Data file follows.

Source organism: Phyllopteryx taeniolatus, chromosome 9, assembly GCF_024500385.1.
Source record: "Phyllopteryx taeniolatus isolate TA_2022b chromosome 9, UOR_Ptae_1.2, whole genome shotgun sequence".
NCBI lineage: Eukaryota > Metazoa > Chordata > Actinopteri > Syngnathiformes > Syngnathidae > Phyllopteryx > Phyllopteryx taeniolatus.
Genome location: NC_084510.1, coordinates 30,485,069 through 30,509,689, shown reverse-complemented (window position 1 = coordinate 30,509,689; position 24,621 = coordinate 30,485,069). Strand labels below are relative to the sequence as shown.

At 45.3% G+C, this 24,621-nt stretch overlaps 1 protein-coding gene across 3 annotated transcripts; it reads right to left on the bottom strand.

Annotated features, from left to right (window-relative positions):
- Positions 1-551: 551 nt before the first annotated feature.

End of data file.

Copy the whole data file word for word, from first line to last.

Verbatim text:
Source organism: Phyllopteryx taeniolatus, chromosome 9, assembly GCF_024500385.1.
Source record: "Phyllopteryx taeniolatus isolate TA_2022b chromosome 9, UOR_Ptae_1.2, whole genome shotgun sequence".
NCBI lineage: Eukaryota > Metazoa > Chordata > Actinopteri > Syngnathiformes > Syngnathidae > Phyllopteryx > Phyllopteryx taeniolatus.
Genome location: NC_084510.1, coordinates 30,485,069 through 30,509,689, shown reverse-complemented (window position 1 = coordinate 30,509,689; position 24,621 = coordinate 30,485,069). Strand labels below are relative to the sequence as shown.

At 45.3% G+C, this 24,621-nt stretch overlaps 1 protein-coding gene across 3 annotated transcripts; it reads right to left on the bottom strand.

Annotated features, from left to right (window-relative positions):
- Positions 1-551: 551 nt before the first annotated feature.